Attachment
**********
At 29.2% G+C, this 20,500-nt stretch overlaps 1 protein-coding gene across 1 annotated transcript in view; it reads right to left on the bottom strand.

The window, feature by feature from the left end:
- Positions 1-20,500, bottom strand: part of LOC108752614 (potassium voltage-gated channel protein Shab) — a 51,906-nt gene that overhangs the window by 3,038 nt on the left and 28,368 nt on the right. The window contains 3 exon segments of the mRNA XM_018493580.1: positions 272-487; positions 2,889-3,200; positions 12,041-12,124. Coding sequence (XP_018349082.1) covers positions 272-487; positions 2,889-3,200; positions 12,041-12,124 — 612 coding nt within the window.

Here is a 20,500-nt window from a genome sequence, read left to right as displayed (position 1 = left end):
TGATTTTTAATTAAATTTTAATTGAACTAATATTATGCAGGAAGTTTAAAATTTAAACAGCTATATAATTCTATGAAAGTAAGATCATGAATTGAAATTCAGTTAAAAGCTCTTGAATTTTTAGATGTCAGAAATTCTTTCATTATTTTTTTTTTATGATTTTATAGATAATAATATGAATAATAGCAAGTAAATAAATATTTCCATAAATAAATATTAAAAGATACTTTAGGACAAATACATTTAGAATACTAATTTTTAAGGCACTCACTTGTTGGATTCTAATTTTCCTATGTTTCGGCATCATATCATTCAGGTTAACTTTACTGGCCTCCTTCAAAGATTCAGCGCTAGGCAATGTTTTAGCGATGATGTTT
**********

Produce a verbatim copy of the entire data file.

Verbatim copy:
At 29.2% G+C, this 20,500-nt stretch overlaps 1 protein-coding gene across 1 annotated transcript in view; it reads right to left on the bottom strand.

The window, feature by feature from the left end:
- Positions 1-20,500, bottom strand: part of LOC108752614 (potassium voltage-gated channel protein Shab) — a 51,906-nt gene that overhangs the window by 3,038 nt on the left and 28,368 nt on the right. The window contains 3 exon segments of the mRNA XM_018493580.1: positions 272-487; positions 2,889-3,200; positions 12,041-12,124. Coding sequence (XP_018349082.1) covers positions 272-487; positions 2,889-3,200; positions 12,041-12,124 — 612 coding nt within the window.

Here is a 20,500-nt window from a genome sequence, read left to right as displayed (position 1 = left end):
TGATTTTTAATTAAATTTTAATTGAACTAATATTATGCAGGAAGTTTAAAATTTAAACAGCTATATAATTCTATGAAAGTAAGATCATGAATTGAAATTCAGTTAAAAGCTCTTGAATTTTTAGATGTCAGAAATTCTTTCATTATTTTTTTTTTATGATTTTATAGATAATAATATGAATAATAGCAAGTAAATAAATATTTCCATAAATAAATATTAAAAGATACTTTAGGACAAATACATTTAGAATACTAATTTTTAAGGCACTCACTTGTTGGATTCTAATTTTCCTATGTTTCGGCATCATATCATTCAGGTTAACTTTACTGGCCTCCTTCAAAGATTCAGCGCTAGGCAATGTTTTAGCGATGATGTTT